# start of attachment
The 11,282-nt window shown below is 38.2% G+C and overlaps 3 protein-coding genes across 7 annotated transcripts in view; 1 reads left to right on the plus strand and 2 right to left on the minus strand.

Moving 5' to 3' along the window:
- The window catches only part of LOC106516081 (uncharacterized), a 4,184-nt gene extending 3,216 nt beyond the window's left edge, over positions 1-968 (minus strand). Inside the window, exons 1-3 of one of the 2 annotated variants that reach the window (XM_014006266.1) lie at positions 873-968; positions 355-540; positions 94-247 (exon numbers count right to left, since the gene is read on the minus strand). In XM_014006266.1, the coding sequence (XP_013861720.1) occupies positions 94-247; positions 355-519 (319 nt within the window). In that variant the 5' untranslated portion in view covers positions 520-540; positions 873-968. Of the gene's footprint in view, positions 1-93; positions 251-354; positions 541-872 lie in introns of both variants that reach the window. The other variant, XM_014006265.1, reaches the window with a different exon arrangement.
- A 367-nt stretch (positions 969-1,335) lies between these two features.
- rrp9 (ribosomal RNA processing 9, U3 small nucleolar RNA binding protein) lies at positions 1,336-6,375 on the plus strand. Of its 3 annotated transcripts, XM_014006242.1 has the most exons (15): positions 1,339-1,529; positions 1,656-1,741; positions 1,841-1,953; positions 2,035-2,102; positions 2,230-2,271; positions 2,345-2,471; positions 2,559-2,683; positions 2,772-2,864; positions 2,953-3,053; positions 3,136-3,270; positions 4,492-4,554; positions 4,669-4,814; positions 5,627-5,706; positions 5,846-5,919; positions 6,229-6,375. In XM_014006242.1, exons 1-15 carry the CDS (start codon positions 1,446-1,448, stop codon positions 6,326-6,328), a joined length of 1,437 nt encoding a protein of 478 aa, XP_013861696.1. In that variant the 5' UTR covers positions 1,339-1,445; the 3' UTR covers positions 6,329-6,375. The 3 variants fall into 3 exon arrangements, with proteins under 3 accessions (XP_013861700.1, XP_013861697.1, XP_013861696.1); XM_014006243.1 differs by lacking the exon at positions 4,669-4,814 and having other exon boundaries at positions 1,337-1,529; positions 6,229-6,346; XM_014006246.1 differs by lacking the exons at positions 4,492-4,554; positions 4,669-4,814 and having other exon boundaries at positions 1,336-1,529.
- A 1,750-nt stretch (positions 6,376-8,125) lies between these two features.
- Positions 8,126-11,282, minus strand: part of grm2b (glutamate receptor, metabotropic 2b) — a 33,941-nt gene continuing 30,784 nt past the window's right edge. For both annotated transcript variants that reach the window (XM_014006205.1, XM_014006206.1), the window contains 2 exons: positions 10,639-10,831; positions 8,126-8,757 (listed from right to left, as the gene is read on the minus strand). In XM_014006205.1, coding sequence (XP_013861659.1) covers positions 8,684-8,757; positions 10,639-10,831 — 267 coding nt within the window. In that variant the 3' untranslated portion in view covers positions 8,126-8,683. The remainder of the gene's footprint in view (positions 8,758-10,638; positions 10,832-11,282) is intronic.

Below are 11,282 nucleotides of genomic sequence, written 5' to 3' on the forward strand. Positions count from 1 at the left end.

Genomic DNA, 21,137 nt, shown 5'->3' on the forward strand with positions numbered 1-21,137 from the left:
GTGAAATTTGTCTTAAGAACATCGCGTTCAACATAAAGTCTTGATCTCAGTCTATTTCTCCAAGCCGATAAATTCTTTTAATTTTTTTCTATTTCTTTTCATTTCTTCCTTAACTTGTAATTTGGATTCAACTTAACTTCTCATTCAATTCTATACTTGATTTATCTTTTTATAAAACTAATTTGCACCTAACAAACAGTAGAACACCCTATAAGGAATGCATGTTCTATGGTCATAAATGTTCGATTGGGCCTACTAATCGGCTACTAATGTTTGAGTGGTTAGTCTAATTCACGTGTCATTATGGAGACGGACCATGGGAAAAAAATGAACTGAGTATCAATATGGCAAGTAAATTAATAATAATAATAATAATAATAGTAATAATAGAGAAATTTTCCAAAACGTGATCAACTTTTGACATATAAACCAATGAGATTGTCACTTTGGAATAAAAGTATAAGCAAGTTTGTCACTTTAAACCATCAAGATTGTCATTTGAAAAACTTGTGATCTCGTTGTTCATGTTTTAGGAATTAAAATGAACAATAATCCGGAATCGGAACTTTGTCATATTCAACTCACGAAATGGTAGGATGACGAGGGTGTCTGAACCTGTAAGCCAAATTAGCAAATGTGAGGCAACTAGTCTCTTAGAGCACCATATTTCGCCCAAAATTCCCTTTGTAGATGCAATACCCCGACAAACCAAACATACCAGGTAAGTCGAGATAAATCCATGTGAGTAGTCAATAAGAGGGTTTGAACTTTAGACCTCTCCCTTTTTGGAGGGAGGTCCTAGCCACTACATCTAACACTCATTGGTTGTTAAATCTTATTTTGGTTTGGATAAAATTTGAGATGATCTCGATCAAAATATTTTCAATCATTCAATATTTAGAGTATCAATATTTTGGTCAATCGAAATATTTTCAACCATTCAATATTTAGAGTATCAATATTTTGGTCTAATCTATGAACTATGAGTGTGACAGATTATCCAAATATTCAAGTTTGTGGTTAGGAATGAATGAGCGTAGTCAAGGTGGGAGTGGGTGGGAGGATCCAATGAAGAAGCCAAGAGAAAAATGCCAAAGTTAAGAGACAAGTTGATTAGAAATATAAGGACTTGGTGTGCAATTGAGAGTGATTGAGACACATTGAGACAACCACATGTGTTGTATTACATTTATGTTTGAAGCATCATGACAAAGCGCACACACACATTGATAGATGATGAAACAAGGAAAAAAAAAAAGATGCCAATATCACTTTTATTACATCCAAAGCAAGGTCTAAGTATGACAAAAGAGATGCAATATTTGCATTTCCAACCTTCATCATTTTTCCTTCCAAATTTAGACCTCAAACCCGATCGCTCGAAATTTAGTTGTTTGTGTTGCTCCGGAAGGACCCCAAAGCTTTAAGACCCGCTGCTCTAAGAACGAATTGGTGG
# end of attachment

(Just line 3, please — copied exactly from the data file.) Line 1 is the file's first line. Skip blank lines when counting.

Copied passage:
- The window catches only part of LOC106516081 (uncharacterized), a 4,184-nt gene extending 3,216 nt beyond the window's left edge, over positions 1-968 (minus strand). Inside the window, exons 1-3 of one of the 2 annotated variants that reach the window (XM_014006266.1) lie at positions 873-968; positions 355-540; positions 94-247 (exon numbers count right to left, since the gene is read on the minus strand). In XM_014006266.1, the coding sequence (XP_013861720.1) occupies positions 94-247; positions 355-519 (319 nt within the window). In that variant the 5' untranslated portion in view covers positions 520-540; positions 873-968. Of the gene's footprint in view, positions 1-93; positions 251-354; positions 541-872 lie in introns of both variants that reach the window. The other variant, XM_014006265.1, reaches the window with a different exon arrangement.